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<   No. 1120   2006-02-19   >

Comic #1120

1 {Paris appears as a ghost, behind the others, who are gathered around a torpedo lying before a torpedo bay of the ship.}
1 Paris: [thinking] Oooh, they're holding a memorial. I'll just lurk and hear what they thought of me in life.
2 Spanners: It's a shame that it had to come to this. I thought she'd be back annoying us any day now.
3 Iki Piki: I think we should build a statue of Paris. Made of plaster.
4 Serron: So is this the last time we have to go to her funeral? One was enough.
4 Paris: [thinking] Haunting's too good for this lot.

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Plaster of Paris is so named because of a large deposit of gypsum - the raw material from which plaster is made - at Montmartre, which is a hill within Paris.

Plaster is made from gypsum by heating it to drive off the water within the crystal structure. When this is done, the lattice breaks down, forming the powder we know as dry plaster. When mixed with water, the chemical initially forms a paste-like slurry, but then slowly reabsorbs the water and reverts to a solid crystalline mass again.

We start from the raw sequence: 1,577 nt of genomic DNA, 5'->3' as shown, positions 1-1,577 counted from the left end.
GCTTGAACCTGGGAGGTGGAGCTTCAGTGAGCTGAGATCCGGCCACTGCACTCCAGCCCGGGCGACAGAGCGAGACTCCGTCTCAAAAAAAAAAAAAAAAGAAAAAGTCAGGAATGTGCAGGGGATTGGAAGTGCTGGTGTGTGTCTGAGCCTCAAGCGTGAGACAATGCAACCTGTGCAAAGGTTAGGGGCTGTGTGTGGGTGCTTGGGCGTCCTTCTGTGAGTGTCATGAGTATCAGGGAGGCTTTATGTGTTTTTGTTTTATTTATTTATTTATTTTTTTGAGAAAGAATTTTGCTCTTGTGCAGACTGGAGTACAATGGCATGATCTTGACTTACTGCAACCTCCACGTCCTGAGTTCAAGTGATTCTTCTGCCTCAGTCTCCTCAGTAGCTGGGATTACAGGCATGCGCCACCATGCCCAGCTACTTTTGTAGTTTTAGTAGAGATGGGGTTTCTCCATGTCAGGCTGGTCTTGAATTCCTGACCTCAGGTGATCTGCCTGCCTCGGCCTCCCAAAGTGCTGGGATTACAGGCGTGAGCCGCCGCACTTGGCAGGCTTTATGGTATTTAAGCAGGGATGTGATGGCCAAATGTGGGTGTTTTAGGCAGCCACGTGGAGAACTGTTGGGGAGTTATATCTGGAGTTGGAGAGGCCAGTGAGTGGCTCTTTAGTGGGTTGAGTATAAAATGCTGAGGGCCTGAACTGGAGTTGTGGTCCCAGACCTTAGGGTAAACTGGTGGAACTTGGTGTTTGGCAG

The world is an amazing place, no?

2015-06-03 Rerun commentary: Montmartre was one of those Bohemian neighbourhoods of Paris, where several famous artists set up studios, including Salvador Dalí, Edgar Degas, Henri Matisse, Amedeo Modigliani, Claude Monet, Piet Mondrian, Pablo Picasso, Camille Pissarro, Pierre-Auguste Renoir, and Vincent van Gogh. Presumably some of those worked in plaster as a medium at some point.

At the top of the hill of Montmartre sits La Basilique de Sacré-Cœur, which looks a bit like it's made of plaster as it is pristinely white, but is actually constructed of travertine limestone.

The Girl in Red

It's very impressive, and definitely a place to visit when in Paris. The surrounding streets are a bit touristy, but still fun.

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